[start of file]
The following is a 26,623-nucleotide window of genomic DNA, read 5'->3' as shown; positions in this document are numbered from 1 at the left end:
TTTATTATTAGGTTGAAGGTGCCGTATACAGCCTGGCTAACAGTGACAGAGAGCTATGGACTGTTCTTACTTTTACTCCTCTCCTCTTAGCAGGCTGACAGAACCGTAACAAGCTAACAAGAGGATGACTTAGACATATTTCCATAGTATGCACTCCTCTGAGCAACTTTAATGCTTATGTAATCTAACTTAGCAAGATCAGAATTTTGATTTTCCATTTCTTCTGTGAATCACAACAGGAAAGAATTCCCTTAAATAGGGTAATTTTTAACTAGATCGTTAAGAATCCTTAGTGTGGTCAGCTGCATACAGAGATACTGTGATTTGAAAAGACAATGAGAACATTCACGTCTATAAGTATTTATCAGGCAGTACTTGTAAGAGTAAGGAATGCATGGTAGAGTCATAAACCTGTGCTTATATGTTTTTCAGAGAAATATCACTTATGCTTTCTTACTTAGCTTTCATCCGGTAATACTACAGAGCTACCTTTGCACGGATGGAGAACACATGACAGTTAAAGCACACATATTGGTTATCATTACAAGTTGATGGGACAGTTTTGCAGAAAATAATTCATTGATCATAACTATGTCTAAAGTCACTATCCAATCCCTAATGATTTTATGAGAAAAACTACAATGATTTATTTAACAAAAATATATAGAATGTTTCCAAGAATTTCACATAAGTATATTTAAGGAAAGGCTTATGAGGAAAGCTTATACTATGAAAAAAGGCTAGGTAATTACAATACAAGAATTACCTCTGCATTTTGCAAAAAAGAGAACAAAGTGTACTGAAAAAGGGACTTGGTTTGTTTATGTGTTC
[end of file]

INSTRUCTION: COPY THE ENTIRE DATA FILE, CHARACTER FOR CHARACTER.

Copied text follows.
The following is a 26,623-nucleotide window of genomic DNA, read 5'->3' as shown; positions in this document are numbered from 1 at the left end:
TTTATTATTAGGTTGAAGGTGCCGTATACAGCCTGGCTAACAGTGACAGAGAGCTATGGACTGTTCTTACTTTTACTCCTCTCCTCTTAGCAGGCTGACAGAACCGTAACAAGCTAACAAGAGGATGACTTAGACATATTTCCATAGTATGCACTCCTCTGAGCAACTTTAATGCTTATGTAATCTAACTTAGCAAGATCAGAATTTTGATTTTCCATTTCTTCTGTGAATCACAACAGGAAAGAATTCCCTTAAATAGGGTAATTTTTAACTAGATCGTTAAGAATCCTTAGTGTGGTCAGCTGCATACAGAGATACTGTGATTTGAAAAGACAATGAGAACATTCACGTCTATAAGTATTTATCAGGCAGTACTTGTAAGAGTAAGGAATGCATGGTAGAGTCATAAACCTGTGCTTATATGTTTTTCAGAGAAATATCACTTATGCTTTCTTACTTAGCTTTCATCCGGTAATACTACAGAGCTACCTTTGCACGGATGGAGAACACATGACAGTTAAAGCACACATATTGGTTATCATTACAAGTTGATGGGACAGTTTTGCAGAAAATAATTCATTGATCATAACTATGTCTAAAGTCACTATCCAATCCCTAATGATTTTATGAGAAAAACTACAATGATTTATTTAACAAAAATATATAGAATGTTTCCAAGAATTTCACATAAGTATATTTAAGGAAAGGCTTATGAGGAAAGCTTATACTATGAAAAAAGGCTAGGTAATTACAATACAAGAATTACCTCTGCATTTTGCAAAAAAGAGAACAAAGTGTACTGAAAAAGGGACTTGGTTTGTTTATGTGTTC